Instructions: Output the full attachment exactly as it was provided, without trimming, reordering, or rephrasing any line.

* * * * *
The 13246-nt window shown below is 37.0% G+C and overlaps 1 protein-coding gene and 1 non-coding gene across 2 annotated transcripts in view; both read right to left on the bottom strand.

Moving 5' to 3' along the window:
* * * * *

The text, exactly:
The 13246-nt window shown below is 37.0% G+C and overlaps 1 protein-coding gene and 1 non-coding gene across 2 annotated transcripts in view; both read right to left on the bottom strand.

Moving 5' to 3' along the window: